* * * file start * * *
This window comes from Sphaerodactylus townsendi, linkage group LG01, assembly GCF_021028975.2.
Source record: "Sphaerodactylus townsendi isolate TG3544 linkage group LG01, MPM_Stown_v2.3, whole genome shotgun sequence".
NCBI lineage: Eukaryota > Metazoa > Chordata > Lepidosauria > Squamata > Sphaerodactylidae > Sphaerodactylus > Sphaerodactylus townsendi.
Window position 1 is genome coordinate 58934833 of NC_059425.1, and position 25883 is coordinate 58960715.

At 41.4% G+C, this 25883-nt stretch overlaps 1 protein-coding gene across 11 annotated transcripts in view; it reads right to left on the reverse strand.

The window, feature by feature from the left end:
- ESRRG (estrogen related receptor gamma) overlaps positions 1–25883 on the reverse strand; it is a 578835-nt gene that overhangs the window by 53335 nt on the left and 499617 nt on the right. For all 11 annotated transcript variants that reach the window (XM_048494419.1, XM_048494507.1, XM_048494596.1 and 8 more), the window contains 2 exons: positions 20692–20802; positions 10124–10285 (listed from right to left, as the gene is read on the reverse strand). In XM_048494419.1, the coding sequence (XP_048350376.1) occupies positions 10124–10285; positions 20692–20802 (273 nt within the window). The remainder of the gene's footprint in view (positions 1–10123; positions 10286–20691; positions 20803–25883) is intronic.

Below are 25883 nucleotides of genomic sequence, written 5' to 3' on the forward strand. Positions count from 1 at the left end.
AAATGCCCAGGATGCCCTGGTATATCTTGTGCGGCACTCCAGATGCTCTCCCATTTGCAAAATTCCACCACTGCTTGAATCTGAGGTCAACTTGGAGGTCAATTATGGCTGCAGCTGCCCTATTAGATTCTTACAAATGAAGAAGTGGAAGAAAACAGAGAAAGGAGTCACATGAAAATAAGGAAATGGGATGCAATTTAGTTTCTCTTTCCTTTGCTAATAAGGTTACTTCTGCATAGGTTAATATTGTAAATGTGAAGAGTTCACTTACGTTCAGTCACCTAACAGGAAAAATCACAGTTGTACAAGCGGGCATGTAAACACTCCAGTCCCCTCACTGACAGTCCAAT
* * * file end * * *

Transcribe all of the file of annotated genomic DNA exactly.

This window comes from Sphaerodactylus townsendi, linkage group LG01, assembly GCF_021028975.2.
Source record: "Sphaerodactylus townsendi isolate TG3544 linkage group LG01, MPM_Stown_v2.3, whole genome shotgun sequence".
NCBI lineage: Eukaryota > Metazoa > Chordata > Lepidosauria > Squamata > Sphaerodactylidae > Sphaerodactylus > Sphaerodactylus townsendi.
Window position 1 is genome coordinate 58934833 of NC_059425.1, and position 25883 is coordinate 58960715.

At 41.4% G+C, this 25883-nt stretch overlaps 1 protein-coding gene across 11 annotated transcripts in view; it reads right to left on the reverse strand.

The window, feature by feature from the left end:
- ESRRG (estrogen related receptor gamma) overlaps positions 1–25883 on the reverse strand; it is a 578835-nt gene that overhangs the window by 53335 nt on the left and 499617 nt on the right. For all 11 annotated transcript variants that reach the window (XM_048494419.1, XM_048494507.1, XM_048494596.1 and 8 more), the window contains 2 exons: positions 20692–20802; positions 10124–10285 (listed from right to left, as the gene is read on the reverse strand). In XM_048494419.1, the coding sequence (XP_048350376.1) occupies positions 10124–10285; positions 20692–20802 (273 nt within the window). The remainder of the gene's footprint in view (positions 1–10123; positions 10286–20691; positions 20803–25883) is intronic.

Below are 25883 nucleotides of genomic sequence, written 5' to 3' on the forward strand. Positions count from 1 at the left end.
AAATGCCCAGGATGCCCTGGTATATCTTGTGCGGCACTCCAGATGCTCTCCCATTTGCAAAATTCCACCACTGCTTGAATCTGAGGTCAACTTGGAGGTCAATTATGGCTGCAGCTGCCCTATTAGATTCTTACAAATGAAGAAGTGGAAGAAAACAGAGAAAGGAGTCACATGAAAATAAGGAAATGGGATGCAATTTAGTTTCTCTTTCCTTTGCTAATAAGGTTACTTCTGCATAGGTTAATATTGTAAATGTGAAGAGTTCACTTACGTTCAGTCACCTAACAGGAAAAATCACAGTTGTACAAGCGGGCATGTAAACACTCCAGTCCCCTCACTGACAGTCCAAT